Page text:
This is a beautiful and inspiring story of how diversity, equity, and inclusion can triumph over bigotry. I would like to share my own story of confronting bigotry.
I work for a fortune 500 corporation and we have an active diversity office. The other day we had a mandatory racial sensitivity workshop. The workshop leader, Lata'nya, was body-positive plus sized lesbian person with color. We did this exercise where everyone sits on one side of the room, and to make explicit the implicit bias of whiteness we ask members of a historically marginalized group to go to the other side of the room. We chose pacific islanders, and there was only one in the room. It seemed kind of mean to make her go sit alone on the other side of the room, but that was the point. So the rest of us can visualize how white-people microagressions oppress her.
The next group was native Americans, there were two. They crossed the room and sat with the Cambodian girl. One by one, the moderator called out marginalized groups: blacks, women, handicapped, cross-dressers. As each group crossed the room, the moderator explained how large the "hidden minority" that is oppressed by whiteness is.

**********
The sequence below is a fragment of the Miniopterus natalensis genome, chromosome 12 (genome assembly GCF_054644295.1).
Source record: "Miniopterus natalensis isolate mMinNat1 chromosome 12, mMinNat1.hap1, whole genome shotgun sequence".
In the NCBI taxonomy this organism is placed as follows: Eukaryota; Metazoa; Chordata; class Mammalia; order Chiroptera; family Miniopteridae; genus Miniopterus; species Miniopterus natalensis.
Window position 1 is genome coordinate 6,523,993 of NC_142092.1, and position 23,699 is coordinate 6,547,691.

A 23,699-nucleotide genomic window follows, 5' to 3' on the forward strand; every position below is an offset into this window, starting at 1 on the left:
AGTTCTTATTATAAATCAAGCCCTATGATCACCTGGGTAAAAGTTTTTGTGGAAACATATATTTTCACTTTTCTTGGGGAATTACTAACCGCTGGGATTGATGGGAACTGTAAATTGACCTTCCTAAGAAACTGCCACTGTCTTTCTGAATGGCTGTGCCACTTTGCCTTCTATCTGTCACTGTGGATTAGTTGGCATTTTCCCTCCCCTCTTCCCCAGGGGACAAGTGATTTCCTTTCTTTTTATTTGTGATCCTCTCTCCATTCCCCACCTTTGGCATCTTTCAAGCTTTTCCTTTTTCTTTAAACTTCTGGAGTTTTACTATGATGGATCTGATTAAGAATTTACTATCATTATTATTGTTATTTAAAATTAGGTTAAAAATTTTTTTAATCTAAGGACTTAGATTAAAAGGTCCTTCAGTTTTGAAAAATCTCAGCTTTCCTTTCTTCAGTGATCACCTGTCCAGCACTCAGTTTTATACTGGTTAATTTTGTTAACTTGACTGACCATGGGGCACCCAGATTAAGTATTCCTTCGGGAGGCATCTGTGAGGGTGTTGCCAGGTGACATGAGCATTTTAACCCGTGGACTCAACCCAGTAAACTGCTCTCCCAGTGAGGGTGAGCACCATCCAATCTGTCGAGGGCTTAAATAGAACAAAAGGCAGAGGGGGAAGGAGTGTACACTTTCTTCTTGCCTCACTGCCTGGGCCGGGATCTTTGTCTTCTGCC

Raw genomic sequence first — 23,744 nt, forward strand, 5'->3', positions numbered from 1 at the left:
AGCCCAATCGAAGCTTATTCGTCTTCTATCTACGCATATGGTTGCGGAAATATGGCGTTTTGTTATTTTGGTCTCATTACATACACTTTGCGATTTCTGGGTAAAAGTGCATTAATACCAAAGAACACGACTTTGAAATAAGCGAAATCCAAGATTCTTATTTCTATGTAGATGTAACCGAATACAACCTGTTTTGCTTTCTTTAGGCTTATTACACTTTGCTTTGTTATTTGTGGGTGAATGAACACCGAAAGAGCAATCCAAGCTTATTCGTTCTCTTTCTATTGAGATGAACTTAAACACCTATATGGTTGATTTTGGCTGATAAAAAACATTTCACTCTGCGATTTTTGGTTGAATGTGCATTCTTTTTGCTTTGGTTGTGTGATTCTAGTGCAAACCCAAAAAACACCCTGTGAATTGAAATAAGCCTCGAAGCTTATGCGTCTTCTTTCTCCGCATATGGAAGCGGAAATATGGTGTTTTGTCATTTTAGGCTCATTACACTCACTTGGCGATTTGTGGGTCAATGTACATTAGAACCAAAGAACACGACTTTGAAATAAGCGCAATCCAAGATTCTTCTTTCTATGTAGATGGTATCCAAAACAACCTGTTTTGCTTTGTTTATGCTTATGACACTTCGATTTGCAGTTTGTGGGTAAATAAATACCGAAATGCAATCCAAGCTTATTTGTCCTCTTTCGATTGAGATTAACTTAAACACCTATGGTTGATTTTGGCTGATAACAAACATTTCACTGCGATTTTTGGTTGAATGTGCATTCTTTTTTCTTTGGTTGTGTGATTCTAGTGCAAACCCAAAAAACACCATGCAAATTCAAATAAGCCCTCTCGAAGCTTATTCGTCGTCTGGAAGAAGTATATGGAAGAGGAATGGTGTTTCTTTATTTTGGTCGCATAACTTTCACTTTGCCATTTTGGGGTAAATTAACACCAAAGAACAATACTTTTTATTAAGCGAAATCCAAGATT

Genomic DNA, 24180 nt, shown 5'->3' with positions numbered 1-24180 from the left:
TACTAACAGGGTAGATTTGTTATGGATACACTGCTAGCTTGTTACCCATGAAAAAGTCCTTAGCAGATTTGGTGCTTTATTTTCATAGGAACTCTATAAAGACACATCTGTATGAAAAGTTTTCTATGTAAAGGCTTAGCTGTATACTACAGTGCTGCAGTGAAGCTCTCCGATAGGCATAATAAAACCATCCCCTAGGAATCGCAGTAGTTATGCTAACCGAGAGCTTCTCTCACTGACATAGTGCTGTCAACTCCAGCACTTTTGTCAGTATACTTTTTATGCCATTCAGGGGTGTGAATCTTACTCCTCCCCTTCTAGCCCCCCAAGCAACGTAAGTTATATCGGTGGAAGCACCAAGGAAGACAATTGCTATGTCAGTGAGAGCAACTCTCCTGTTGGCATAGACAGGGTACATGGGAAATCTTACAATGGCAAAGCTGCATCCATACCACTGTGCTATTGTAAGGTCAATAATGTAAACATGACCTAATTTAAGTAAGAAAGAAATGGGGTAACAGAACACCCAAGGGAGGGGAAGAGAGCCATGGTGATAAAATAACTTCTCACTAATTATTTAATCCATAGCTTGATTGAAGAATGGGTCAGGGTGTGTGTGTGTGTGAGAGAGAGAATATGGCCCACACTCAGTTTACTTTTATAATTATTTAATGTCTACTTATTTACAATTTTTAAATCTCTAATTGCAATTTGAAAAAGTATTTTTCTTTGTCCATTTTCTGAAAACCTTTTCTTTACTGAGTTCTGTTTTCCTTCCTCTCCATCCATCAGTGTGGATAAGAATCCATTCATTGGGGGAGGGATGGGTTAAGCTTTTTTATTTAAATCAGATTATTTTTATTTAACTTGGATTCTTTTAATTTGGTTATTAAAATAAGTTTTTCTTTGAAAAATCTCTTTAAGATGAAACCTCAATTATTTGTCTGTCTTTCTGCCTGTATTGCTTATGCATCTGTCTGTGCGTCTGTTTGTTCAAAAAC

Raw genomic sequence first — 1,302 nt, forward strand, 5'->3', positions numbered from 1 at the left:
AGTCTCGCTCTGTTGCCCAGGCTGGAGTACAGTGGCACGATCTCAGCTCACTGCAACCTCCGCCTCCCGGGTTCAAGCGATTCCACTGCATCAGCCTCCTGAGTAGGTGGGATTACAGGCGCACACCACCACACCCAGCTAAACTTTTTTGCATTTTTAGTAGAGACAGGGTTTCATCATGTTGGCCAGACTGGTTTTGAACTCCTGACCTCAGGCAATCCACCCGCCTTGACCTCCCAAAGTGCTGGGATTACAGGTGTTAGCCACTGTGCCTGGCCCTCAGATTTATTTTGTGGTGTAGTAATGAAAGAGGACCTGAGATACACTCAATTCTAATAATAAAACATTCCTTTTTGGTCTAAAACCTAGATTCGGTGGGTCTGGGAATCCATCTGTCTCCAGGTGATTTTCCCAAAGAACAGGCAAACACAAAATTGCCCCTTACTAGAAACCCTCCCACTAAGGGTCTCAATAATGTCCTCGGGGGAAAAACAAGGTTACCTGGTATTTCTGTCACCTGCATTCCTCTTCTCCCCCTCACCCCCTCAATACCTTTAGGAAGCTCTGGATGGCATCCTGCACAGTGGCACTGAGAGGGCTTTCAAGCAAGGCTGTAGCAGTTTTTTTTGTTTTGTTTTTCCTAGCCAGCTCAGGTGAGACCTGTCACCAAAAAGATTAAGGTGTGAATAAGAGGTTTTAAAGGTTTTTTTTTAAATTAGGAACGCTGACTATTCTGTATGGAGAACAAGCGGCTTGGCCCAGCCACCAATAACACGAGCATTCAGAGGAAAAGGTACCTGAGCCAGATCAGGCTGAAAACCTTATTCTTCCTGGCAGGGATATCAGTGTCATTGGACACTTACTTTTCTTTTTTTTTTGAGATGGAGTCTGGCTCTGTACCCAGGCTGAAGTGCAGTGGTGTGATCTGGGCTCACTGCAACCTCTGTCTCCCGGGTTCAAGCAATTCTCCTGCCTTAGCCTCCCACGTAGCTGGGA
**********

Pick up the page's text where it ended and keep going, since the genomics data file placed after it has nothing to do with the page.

Finally I was the only person left on my side of the room, sitting alone, while everyone else in the room faced me. In front of the group stood the moderator, hands on her hips, jerking her neck horizontally, and in a voice that can only be described as "sassy" she asked me if I had anything I wanted to say to the group that was now staring at me looking ready to lynch me.
I paused, looked directly at the moderator and said very slowly and clearly: do you have a problem with me because I'm jewish?
As if she had received her MKULTRA go-code her demeanor changed on a dime. All of the sudden she thought I was the best person in the room and she wanted everyone else to know she thought so. She came over and sat next to me and delivered her workshop from there, constantly turning to me, asking my opinion, agreeing wiPost too long. Click here to view the full text.